Dozens of sites of considerable cultural import have been damaged by the ongoing conflict in Ukraine, UNESCO and its sister agency UNITAR (United Nations Institute for Training and Research) said on Friday, voicing concerns about the preservation of cultural heritage.

“We are very concerned about both the situation at the humanitarian and [cultural] heritage levels. Humanity’s heritage is in danger [in Ukraine],” UNESCO’s Assistant Director-General for Culture Ernesto Ottone told a news conference on Friday.

Also read | Ukraine refuses to comment on Belgorod ‘attack’, OSINT suggests Kyiv responsible

UNESCO went on to say that as many as 53 sites of cultural importance had been damaged in the fighting in Ukraine, including 29 religious sites, 16 historic buildings, 4 museums and 4 monuments. This list, however, does not include sites in the besieged cities of Mariupol or the city of Kherson that has been captured by Russia.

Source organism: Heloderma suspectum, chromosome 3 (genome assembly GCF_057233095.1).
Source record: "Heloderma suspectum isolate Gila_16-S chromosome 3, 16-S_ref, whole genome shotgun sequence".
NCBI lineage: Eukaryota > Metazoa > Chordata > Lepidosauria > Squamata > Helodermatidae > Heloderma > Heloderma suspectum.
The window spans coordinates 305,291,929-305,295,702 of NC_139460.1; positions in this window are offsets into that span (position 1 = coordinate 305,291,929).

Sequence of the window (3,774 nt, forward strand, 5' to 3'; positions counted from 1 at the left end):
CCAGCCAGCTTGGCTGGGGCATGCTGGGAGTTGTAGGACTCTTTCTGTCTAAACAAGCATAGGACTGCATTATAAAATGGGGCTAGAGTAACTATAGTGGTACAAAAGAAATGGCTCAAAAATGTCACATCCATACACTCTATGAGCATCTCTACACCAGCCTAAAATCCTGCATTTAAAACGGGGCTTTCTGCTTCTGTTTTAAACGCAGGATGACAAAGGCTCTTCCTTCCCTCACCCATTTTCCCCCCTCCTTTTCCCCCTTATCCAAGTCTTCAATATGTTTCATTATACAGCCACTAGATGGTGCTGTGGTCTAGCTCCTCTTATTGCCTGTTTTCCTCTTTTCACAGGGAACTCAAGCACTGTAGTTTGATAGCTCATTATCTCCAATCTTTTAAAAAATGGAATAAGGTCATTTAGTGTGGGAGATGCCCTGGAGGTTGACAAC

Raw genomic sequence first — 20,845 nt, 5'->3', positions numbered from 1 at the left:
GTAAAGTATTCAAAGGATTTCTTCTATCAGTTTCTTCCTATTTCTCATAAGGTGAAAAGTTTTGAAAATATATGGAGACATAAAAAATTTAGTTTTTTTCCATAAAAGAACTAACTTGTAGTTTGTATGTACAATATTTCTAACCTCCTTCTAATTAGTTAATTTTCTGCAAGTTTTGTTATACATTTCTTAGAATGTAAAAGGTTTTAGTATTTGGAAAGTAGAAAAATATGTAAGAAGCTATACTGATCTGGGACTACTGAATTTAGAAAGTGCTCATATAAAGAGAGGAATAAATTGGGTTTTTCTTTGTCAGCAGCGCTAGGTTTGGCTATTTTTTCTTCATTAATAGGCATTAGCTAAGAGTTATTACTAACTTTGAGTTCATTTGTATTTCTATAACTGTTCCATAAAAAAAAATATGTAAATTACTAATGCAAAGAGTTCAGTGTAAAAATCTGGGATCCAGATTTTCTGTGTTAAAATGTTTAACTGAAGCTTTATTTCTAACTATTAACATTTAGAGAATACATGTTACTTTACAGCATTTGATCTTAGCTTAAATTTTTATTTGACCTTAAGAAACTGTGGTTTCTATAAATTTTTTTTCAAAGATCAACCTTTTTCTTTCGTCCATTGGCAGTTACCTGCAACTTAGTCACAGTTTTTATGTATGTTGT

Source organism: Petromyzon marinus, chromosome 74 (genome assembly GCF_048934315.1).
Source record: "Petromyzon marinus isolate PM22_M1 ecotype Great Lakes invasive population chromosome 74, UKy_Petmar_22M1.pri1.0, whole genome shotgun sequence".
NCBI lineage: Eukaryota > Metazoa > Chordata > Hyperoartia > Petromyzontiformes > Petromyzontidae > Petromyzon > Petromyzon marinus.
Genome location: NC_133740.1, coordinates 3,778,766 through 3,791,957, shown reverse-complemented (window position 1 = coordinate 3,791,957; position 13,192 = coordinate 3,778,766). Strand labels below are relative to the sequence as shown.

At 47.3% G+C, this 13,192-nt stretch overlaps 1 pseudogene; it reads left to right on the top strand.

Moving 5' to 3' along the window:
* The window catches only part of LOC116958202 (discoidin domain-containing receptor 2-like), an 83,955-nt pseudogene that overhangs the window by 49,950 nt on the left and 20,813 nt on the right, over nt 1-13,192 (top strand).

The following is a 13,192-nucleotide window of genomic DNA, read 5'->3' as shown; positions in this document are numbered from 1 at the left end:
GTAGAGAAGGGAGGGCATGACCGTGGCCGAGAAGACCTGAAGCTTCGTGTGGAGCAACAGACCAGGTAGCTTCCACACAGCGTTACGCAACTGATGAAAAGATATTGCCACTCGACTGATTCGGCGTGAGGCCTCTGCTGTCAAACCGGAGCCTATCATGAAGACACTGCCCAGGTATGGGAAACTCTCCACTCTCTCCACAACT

Damage to the aforementioned sites was confirmed by UNESCO using satellite images and witness reports. Among them, UNESCO said more than a dozen sites were in the Kharkiv region in the east that has endured intense Russian shelling over the past few weeks. Meanwhile, five of the damaged sites are located in the Ukrainian capital of Kyiv, while another five are in the Chernihiv region of northern Ukraine that is home to many other sites of historical and cultural importance.

However, the agency said that none of the seven World Heritage sites in Ukraine have been damaged thus far, and a spokesperson added that UNESCO was “working with the Ukrainian authorities to list the priority sites and define the terms of this deployment.”

Also read | Red Cross fails to reach Mariupol, says it’s ‘impossible to proceed’

The update provided by UNESCO on Friday comes two weeks after the agency sent a letter to Moscow, reminding it of its obligations to protect sites of cultural heritage during a conflict, as per international law.

“Any violation of these norms will see the perpetrators brought to international responsibility,” UNESCO Director-General Audrey Azoulay had warned in her March 17 letter to Russian foreign minister Sergey Lavrov.